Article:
Postcolonialism, Diaspora, and Alternative Histories
The Cinema of Evans Chan
ISBN : 978-988-8208-16-6
200 pages, 6″ x 9″, 32 color illus.
This volume offers the first comprehensive survey of the cinema of Evans Chan, a New York–based playwright, author, and filmmaker whose acclaimed films include To Liv(e), The Map of Sex and Love, and Datong. In this collection of essays on Chan’s documentary and feature films seven experts on cultural and film studies examine the unique blending of fictional representation, historical investigation, and critical essayism that characterize Chan’s oeuvre. They discuss how Chan’s work brings out the contradictory nature of the distant and recent past through his exploration of Hong Kong’s rapid transformation before and after reunification with China in 1997. The volume concludes with an interview with Evans Chan on his work to date and includes two DVDs containing five of his most important films.
The book will appeal to scholars and students who are interested in China and Hong Kong cinema, postcolonial studies, cultural studies, and diaspora studies.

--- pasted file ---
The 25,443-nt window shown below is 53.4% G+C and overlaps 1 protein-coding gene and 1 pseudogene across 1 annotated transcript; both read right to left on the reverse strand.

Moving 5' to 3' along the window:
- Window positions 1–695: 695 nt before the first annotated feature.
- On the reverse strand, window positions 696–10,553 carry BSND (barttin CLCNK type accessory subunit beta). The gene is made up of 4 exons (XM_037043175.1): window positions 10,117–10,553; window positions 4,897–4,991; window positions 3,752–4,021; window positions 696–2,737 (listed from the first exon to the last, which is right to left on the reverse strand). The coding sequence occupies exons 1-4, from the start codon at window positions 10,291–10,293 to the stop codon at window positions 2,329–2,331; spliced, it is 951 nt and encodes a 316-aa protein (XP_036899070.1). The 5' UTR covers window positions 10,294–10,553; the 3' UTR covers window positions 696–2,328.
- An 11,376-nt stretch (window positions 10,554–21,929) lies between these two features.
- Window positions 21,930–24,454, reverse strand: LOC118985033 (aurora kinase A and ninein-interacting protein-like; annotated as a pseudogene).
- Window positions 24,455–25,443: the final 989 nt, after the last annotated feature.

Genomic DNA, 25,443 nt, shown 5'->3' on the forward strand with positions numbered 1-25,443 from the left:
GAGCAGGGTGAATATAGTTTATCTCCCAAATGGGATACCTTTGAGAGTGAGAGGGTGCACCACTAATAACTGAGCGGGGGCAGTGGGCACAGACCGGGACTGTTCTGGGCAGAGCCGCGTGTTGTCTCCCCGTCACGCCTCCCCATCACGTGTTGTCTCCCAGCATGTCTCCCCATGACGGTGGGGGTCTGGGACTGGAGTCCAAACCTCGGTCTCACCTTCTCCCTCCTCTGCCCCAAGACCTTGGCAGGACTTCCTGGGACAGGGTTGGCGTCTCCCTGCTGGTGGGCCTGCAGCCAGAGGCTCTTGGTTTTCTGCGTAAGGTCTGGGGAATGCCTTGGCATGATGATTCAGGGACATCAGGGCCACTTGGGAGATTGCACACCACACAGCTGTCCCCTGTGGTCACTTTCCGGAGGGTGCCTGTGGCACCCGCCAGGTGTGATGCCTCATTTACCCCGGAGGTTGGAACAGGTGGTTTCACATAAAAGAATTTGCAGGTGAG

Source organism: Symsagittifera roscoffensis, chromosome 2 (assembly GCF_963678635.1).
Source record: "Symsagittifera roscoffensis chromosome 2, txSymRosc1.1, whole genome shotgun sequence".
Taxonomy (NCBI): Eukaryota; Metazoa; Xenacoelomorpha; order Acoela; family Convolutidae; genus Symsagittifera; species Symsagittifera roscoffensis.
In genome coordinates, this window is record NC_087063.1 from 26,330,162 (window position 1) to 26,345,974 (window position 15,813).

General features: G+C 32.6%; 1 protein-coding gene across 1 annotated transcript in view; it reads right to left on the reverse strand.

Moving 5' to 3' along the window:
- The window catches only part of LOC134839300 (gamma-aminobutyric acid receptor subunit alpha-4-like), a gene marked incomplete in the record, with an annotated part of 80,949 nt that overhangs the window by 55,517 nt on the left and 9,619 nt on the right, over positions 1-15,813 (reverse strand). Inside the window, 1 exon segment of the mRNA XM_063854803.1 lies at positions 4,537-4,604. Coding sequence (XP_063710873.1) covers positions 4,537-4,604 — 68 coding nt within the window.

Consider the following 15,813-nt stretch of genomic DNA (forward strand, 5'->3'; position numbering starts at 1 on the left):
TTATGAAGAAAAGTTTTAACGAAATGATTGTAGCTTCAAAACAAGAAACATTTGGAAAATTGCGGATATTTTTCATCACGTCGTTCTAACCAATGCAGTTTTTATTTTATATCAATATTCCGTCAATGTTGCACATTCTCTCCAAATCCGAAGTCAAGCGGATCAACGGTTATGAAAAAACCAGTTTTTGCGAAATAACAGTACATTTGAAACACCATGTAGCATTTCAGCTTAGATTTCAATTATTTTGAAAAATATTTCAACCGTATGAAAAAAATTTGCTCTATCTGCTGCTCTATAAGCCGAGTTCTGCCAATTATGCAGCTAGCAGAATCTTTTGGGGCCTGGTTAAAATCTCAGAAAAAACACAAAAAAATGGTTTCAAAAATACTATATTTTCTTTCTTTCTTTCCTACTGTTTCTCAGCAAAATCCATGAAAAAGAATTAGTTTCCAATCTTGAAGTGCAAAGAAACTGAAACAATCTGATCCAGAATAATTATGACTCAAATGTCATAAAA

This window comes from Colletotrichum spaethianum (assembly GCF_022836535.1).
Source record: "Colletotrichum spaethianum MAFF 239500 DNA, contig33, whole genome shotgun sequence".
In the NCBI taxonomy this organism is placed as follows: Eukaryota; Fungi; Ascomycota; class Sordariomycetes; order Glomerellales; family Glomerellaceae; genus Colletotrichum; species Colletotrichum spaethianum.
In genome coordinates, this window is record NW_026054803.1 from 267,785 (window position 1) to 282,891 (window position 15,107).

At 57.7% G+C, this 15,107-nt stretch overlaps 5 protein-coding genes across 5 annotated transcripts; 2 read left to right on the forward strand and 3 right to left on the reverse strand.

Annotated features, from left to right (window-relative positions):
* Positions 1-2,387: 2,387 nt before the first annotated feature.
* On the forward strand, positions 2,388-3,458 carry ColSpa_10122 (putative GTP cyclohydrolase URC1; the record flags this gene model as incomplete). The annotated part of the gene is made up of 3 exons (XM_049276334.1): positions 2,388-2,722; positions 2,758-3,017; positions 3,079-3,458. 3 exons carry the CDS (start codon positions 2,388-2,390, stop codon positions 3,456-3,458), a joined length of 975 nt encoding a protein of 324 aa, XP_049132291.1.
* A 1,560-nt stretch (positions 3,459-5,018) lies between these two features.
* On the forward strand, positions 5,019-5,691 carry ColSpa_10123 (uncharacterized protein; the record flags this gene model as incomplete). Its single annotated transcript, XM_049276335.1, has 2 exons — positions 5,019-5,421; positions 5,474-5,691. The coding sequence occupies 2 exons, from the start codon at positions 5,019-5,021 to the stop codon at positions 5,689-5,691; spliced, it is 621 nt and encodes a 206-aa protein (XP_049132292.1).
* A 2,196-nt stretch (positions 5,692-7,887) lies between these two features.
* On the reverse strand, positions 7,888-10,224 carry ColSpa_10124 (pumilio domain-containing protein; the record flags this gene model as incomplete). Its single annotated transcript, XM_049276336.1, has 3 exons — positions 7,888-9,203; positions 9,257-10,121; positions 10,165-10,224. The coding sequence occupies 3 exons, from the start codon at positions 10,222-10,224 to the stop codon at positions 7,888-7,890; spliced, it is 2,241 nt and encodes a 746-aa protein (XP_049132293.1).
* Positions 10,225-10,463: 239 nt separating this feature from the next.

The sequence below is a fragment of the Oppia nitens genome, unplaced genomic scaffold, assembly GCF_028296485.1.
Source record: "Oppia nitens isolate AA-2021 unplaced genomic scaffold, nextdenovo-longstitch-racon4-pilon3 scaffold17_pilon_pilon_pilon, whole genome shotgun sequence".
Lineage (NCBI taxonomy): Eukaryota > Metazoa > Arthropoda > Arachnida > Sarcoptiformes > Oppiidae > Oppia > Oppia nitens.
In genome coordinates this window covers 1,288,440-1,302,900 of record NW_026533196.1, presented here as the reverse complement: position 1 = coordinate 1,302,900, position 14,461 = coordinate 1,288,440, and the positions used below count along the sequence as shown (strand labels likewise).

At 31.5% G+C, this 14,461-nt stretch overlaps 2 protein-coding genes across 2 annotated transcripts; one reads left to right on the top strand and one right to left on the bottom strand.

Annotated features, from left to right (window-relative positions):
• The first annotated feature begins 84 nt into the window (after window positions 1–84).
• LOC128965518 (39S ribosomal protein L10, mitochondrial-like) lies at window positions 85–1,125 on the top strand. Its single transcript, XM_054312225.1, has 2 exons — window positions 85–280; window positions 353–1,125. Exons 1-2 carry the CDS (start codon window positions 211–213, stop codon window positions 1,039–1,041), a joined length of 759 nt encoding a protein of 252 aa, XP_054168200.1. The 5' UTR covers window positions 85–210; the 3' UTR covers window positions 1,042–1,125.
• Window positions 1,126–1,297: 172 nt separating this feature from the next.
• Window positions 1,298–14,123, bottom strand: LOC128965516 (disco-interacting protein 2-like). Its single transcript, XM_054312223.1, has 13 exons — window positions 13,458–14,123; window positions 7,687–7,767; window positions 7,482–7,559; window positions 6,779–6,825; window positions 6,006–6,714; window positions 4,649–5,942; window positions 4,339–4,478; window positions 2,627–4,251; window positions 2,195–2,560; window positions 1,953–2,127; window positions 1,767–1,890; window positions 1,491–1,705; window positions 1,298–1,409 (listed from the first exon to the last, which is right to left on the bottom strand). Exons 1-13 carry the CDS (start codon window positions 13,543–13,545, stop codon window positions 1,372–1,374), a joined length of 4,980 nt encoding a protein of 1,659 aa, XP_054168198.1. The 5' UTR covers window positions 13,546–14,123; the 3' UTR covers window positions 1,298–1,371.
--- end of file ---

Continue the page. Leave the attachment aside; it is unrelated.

“Covering a broad range of topics and issues that shed light on the aesthetic, sociopolitical and intellectual dimensions of Chan’s work, the individual chapters contribute to a collective reflection on the formal qualities of Chan’s cinematic art, in particular his creative use of the film essay as a mode of artistic expression. The essays have sought out the latent aesthetic and intellectual impulses that inform Chan’s cinematic vision.” —Vivian Lee, author of Hong Kong Cinema Since 1997: The Post-Nostalgic Imagination
“This fascinating anthology is a much-needed examination of Chan’s eminent yet underappreciated cinema. The volume illuminates his filmmaking from a number of angles, enriching our understanding of his complex engagement with Chinese politics, history, and the essay film. Capped by a comprehensive interview with Chan himself, this indispensable volume does full justice to one of Hong Kong’s most literate and literary filmmakers.” —Gary Bettinson, author of The Sensuous Cinema of Wong Kar-wai and editor of the journal Asian Cinema
“Evans Chan has made a singular contribution to Hong Kong cinema and at the same time a major contribution to the whole spectrum of contemporary film-making. His work achieves a seamless blend of fact and fiction to produce an innovative kind of essayistic cinema, driven equally by issues and by his own experiences and perceptions. He draws on everything from literature and political studies to journalism and social-activist campaigns for his subjects—and on everything from film history to performance art for his images. Best of all, he’s rigorously non-conformist: he asks the awkward questions, probes the areas of sensitivity and challenges orthodoxies at every turn.”—Tony Rayns, film-maker, critic and festival programmer